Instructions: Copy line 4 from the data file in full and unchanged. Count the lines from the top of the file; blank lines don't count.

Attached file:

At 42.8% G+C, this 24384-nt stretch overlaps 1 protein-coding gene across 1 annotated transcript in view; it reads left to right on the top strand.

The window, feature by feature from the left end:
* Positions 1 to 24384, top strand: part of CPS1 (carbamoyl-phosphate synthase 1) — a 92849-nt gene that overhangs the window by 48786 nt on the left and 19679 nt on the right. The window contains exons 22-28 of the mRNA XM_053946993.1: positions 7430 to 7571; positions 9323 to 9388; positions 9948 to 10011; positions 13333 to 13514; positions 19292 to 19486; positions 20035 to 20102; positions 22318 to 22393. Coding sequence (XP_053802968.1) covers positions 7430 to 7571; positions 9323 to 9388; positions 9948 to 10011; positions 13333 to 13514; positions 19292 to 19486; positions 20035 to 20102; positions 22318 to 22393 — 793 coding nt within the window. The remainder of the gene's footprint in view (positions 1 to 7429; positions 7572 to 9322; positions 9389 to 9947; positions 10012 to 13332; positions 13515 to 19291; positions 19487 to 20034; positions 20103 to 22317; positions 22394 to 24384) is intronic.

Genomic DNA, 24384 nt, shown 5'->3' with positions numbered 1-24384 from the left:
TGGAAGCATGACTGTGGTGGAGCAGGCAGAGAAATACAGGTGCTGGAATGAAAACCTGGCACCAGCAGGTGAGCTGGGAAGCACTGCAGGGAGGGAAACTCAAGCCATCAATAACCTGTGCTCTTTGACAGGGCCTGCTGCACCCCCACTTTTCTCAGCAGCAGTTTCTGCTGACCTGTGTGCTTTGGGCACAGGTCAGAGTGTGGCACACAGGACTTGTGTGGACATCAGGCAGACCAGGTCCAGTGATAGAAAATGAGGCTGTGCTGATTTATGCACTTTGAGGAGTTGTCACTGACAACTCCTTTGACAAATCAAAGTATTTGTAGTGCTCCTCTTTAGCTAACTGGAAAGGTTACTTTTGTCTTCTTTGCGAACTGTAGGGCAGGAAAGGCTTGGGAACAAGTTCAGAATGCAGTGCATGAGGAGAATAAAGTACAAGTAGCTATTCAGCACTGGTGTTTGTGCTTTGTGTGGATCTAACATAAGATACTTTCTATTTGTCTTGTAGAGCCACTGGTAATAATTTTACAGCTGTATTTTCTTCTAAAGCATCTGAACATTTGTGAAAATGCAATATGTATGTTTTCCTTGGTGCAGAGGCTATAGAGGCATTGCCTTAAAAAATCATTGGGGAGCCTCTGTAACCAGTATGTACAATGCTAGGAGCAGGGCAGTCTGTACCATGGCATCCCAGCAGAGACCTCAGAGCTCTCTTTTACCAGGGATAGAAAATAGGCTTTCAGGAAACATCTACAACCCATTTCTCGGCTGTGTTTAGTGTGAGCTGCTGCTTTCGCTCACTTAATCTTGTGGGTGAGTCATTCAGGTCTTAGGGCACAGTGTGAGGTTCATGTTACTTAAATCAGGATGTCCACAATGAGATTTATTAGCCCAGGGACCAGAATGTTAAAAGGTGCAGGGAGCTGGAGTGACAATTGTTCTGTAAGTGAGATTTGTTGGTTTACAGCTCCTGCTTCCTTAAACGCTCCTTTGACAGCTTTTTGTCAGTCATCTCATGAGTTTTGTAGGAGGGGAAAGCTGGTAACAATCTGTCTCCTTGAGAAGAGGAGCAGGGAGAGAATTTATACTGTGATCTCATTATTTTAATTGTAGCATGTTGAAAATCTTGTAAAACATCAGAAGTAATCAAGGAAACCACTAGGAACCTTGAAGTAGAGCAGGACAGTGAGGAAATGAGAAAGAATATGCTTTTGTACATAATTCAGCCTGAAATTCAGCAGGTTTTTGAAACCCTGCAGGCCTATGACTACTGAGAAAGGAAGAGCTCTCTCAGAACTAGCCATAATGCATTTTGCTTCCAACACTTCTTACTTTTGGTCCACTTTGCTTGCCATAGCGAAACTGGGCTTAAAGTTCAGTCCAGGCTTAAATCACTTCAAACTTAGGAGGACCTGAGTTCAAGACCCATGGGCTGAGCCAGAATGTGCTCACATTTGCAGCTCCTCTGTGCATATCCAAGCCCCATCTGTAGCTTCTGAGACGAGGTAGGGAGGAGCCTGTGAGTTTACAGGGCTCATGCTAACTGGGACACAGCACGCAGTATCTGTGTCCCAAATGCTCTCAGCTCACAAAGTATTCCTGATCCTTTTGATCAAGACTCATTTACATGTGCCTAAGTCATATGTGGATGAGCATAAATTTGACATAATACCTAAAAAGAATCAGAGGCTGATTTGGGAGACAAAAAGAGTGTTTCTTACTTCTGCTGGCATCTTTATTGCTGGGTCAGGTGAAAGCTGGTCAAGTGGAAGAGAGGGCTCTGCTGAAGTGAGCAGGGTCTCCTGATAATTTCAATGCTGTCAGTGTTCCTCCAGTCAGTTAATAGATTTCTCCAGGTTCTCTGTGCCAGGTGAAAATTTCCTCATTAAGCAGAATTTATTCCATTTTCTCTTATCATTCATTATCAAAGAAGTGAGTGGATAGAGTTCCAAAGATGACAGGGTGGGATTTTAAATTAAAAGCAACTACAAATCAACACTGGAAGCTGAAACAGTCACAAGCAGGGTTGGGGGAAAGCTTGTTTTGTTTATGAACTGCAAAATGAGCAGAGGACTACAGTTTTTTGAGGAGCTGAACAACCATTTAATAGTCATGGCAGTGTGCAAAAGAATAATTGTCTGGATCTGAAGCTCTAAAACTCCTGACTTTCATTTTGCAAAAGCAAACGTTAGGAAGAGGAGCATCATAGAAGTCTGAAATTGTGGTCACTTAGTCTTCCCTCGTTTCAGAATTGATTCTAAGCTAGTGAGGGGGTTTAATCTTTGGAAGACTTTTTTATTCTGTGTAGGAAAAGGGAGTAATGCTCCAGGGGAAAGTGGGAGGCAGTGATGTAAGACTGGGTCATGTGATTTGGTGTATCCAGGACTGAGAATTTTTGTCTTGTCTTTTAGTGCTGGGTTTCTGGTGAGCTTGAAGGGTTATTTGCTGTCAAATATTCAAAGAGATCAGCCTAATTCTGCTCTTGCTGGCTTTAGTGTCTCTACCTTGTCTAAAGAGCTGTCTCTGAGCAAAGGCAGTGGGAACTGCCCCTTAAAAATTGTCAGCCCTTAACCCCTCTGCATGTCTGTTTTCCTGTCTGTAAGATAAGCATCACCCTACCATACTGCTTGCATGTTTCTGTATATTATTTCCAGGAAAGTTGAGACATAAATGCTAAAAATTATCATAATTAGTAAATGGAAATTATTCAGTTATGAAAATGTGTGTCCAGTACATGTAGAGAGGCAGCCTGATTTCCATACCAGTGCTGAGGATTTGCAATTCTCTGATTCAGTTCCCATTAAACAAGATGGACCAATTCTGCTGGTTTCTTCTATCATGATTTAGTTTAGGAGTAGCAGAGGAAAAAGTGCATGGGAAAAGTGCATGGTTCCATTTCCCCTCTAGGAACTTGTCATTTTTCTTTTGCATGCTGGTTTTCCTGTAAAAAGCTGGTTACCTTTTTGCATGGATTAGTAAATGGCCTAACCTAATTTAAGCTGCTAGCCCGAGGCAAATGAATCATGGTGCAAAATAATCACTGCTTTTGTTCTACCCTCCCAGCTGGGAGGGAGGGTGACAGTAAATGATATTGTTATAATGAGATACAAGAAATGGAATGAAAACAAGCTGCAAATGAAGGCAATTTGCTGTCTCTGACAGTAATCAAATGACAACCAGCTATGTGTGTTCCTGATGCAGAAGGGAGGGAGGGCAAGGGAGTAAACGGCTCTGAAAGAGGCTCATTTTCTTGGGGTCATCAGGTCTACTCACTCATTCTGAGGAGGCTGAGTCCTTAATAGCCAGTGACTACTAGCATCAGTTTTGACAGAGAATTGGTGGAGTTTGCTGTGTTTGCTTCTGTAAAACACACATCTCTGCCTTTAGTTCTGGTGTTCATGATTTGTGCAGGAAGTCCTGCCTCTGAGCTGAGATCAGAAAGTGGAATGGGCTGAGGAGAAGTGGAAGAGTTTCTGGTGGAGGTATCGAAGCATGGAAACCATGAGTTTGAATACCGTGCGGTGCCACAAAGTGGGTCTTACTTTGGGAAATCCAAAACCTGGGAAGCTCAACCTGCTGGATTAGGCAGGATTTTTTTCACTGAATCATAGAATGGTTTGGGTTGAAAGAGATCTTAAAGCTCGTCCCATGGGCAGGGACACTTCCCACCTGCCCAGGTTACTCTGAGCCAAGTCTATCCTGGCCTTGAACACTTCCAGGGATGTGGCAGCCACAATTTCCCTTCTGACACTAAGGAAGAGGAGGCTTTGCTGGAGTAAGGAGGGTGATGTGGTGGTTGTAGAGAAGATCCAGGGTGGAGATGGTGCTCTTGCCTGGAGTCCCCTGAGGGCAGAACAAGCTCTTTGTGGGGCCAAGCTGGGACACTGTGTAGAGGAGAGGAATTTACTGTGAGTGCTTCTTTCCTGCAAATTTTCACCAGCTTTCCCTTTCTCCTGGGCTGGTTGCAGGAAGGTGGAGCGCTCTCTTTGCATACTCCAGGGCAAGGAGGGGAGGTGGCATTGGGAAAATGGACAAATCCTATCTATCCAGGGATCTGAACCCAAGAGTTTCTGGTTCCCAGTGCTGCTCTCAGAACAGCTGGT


Genomic DNA, 24384 nt, shown 5'->3' with positions numbered 1-24384 from the left: